47General Periodic Trends Atomic and ionic sizeIonization energyElectron affinityHigher effective nuclear chargeElectrons held more tightlyLarger orbitals.Electrons held lesstightly.
48Effective Nuclear Charge, Z* Z* is the nuclear charge experienced by the outermost electrons. See Figure 8.6 and and Screen 8.6.Explains why E(2s) < E(2p)Z* increases across a period owing to incomplete shielding by inner electrons.Estimate Z* by --> [ Z - (no. inner electrons) ]Charge felt by 2s e- in Li Z* = = 1Be Z* = = 2B Z* = = 3 and so on!
49Effective Nuclear Charge Electron cloud for 1s electronsEffective Nuclear ChargeFigure 8.6Z* is the nuclear charge experienced by the outermost electrons.
50Effective Nuclear Charge Z* The 2s electron PENETRATES the region occupied by the 1s electron.2s electron experiences a higher positive charge than expected.
51Effective Nuclear Charge, Z* Atom Z* Experienced by Electrons in Valence OrbitalsLiBeBCNOFIncrease in Z* across a period[Values calculated using Slater’s Rules]
52General Periodic Trends Atomic and ionic sizeIonization energyElectron affinityHigher effective nuclear chargeElectrons held more tightlyLarger orbitals.Electrons held lesstightly.
58Sizes of Transition Elements See Figure 8.12 3d subshell is inside the 4s subshell.4s electrons feel a more or less constant Z*.Sizes stay about the same and chemistries are similar!
59Density of Transition Metals 6th period5th period4th period
60Ion Sizes Does the size go up or down when losing an electron to form a cation?
61Ion Sizes Forming a cation. Li+, 78 pm2e and 3 pForming a cation.Li,152 pm3e and 3pCATIONS are SMALLER than the atoms from which they come.The electron/proton attraction has gone UP and so size DECREASES.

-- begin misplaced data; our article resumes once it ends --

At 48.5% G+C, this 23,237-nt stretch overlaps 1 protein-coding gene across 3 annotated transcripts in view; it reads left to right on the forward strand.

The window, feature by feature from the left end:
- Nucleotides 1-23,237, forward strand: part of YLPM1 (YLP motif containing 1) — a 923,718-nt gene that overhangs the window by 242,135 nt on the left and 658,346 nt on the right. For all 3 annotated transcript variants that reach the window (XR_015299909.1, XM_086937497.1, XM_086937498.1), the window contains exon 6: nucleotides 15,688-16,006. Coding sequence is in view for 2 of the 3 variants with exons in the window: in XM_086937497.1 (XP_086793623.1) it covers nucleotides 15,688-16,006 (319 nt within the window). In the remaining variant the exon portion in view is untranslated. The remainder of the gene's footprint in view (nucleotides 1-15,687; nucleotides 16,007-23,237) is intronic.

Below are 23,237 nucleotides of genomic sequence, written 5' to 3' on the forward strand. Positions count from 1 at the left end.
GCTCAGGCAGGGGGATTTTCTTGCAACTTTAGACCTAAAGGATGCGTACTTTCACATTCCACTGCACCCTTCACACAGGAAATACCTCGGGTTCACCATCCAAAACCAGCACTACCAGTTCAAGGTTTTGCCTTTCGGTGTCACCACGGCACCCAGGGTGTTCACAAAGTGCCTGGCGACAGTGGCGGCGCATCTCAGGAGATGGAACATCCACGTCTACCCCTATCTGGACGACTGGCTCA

62Ion SizesDoes the size go up or down when gaining an electron to form an anion?
63Ion Sizes Forming an anion. F - , 133 pm 10 e and 9 p F, 71 pm ANIONS are LARGER than the atoms from which they come.The electron/proton attraction has gone DOWN and so size INCREASES.Trends in ion sizes are the same as atom sizes.
65Redox Reactions Why do metals lose electrons in their reactions? Why does Mg form Mg2+ ions and not Mg3+?Why do nonmetals take on electrons?
66Ionization Energy See CD Screen 8.12 IE = energy required to remove an electron from an atom in the gas phase.Mg (g) kJ ---> Mg+ (g) + e-
67Ionization Energy See Screen 8.12 IE = energy required to remove an electron from an atom in the gas phase.Mg (g) kJ ---> Mg+ (g) + e-Mg+ (g) kJ ---> Mg2+ (g) + e-Mg+ has 12 protons and only 11 electrons. Therefore, IE for Mg+ > Mg.
68Ionization Energy See Screen 8.12 Mg (g) kJ ---> Mg+ (g) + e-Mg+ (g) kJ ---> Mg2+ (g) + e-Mg2+ (g) kJ ---> Mg3+ (g) + e-Energy cost is very high to dip into a shell of lower n. This is why ox. no. = Group no.
72As Z* increases, orbital energies “drop” and IE increases. CD-ROM Screens , Simulations
73Trends in Ionization Energy IE increases across a period because Z* increases.Metals lose electrons more easily than nonmetals.Metals are good reducing agents.Nonmetals lose electrons with difficulty.
74Trends in Ionization Energy IE decreases down a groupBecause size increases.Reducing ability generally increases down the periodic table.See reactions of Li, Na, K
75Periodic Trend in the Reactivity of Alkali Metals with Water LithiumSodiumPotassium
76Electron Affinity A few elements GAIN electrons to form anions. Electron affinity is the energy involved when an atom gains an electron to form an anion.A(g) + e- ---> A-(g) E.A. = ∆E
77Electron Affinity of Oxygen ∆E is EXOthermic because O has an affinity for an e-.[He]O atom+ electronO[He]-ionEA = kJ
78Electron Affinity of Nitrogen [He]Natom∆E is zero for N- due to electron-electron repulsions.+ electron[He]N- ionEA = 0 kJ
80Trends in Electron Affinity See Figure 8.14 and Appendix FAffinity for electron increases across a period (EA becomes more positive).Affinity decreases down a group (EA becomes less positive).Atom EAF +328 kJCl +349 kJBr +325 kJI +295 kJNote effect of atom size on F vs. Cl